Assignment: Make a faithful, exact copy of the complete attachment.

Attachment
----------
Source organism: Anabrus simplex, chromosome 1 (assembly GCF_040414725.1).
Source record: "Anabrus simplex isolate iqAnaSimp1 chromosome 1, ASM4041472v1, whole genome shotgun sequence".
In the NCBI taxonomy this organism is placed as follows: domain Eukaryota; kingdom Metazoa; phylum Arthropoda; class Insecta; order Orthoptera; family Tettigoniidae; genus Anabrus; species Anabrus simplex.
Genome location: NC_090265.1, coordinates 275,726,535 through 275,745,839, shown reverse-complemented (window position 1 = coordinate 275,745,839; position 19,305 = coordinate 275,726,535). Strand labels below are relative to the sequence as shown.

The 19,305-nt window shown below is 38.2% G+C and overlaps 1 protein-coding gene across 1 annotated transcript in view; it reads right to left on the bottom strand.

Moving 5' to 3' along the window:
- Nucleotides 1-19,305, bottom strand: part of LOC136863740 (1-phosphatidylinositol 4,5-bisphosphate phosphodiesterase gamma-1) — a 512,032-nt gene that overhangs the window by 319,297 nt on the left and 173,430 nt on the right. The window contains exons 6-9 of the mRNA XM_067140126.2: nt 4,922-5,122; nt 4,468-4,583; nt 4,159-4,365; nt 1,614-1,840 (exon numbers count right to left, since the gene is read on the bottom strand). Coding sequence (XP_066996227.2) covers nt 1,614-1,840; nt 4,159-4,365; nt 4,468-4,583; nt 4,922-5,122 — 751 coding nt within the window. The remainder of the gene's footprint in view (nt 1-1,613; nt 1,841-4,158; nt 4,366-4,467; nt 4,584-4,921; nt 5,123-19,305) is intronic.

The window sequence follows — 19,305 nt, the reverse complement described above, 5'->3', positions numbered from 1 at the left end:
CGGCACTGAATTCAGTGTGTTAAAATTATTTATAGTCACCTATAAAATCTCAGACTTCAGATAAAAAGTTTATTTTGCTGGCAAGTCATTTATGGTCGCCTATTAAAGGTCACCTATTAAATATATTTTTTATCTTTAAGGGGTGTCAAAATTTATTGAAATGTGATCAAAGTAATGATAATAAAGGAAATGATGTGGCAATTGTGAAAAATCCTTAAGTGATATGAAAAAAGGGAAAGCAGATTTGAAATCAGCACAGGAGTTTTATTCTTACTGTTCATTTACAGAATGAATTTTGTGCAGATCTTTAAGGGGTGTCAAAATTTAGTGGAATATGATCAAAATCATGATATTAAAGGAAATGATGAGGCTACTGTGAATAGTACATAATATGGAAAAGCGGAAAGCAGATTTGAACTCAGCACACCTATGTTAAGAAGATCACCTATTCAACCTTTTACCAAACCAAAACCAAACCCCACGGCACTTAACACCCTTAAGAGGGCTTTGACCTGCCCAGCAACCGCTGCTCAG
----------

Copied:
Source organism: Anabrus simplex, chromosome 1 (assembly GCF_040414725.1).
Source record: "Anabrus simplex isolate iqAnaSimp1 chromosome 1, ASM4041472v1, whole genome shotgun sequence".
In the NCBI taxonomy this organism is placed as follows: domain Eukaryota; kingdom Metazoa; phylum Arthropoda; class Insecta; order Orthoptera; family Tettigoniidae; genus Anabrus; species Anabrus simplex.
Genome location: NC_090265.1, coordinates 275,726,535 through 275,745,839, shown reverse-complemented (window position 1 = coordinate 275,745,839; position 19,305 = coordinate 275,726,535). Strand labels below are relative to the sequence as shown.

The 19,305-nt window shown below is 38.2% G+C and overlaps 1 protein-coding gene across 1 annotated transcript in view; it reads right to left on the bottom strand.

Moving 5' to 3' along the window:
- Nucleotides 1-19,305, bottom strand: part of LOC136863740 (1-phosphatidylinositol 4,5-bisphosphate phosphodiesterase gamma-1) — a 512,032-nt gene that overhangs the window by 319,297 nt on the left and 173,430 nt on the right. The window contains exons 6-9 of the mRNA XM_067140126.2: nt 4,922-5,122; nt 4,468-4,583; nt 4,159-4,365; nt 1,614-1,840 (exon numbers count right to left, since the gene is read on the bottom strand). Coding sequence (XP_066996227.2) covers nt 1,614-1,840; nt 4,159-4,365; nt 4,468-4,583; nt 4,922-5,122 — 751 coding nt within the window. The remainder of the gene's footprint in view (nt 1-1,613; nt 1,841-4,158; nt 4,366-4,467; nt 4,584-4,921; nt 5,123-19,305) is intronic.

The window sequence follows — 19,305 nt, the reverse complement described above, 5'->3', positions numbered from 1 at the left end:
CGGCACTGAATTCAGTGTGTTAAAATTATTTATAGTCACCTATAAAATCTCAGACTTCAGATAAAAAGTTTATTTTGCTGGCAAGTCATTTATGGTCGCCTATTAAAGGTCACCTATTAAATATATTTTTTATCTTTAAGGGGTGTCAAAATTTATTGAAATGTGATCAAAGTAATGATAATAAAGGAAATGATGTGGCAATTGTGAAAAATCCTTAAGTGATATGAAAAAAGGGAAAGCAGATTTGAAATCAGCACAGGAGTTTTATTCTTACTGTTCATTTACAGAATGAATTTTGTGCAGATCTTTAAGGGGTGTCAAAATTTAGTGGAATATGATCAAAATCATGATATTAAAGGAAATGATGAGGCTACTGTGAATAGTACATAATATGGAAAAGCGGAAAGCAGATTTGAACTCAGCACACCTATGTTAAGAAGATCACCTATTCAACCTTTTACCAAACCAAAACCAAACCCCACGGCACTTAACACCCTTAAGAGGGCTTTGACCTGCCCAGCAACCGCTGCTCAG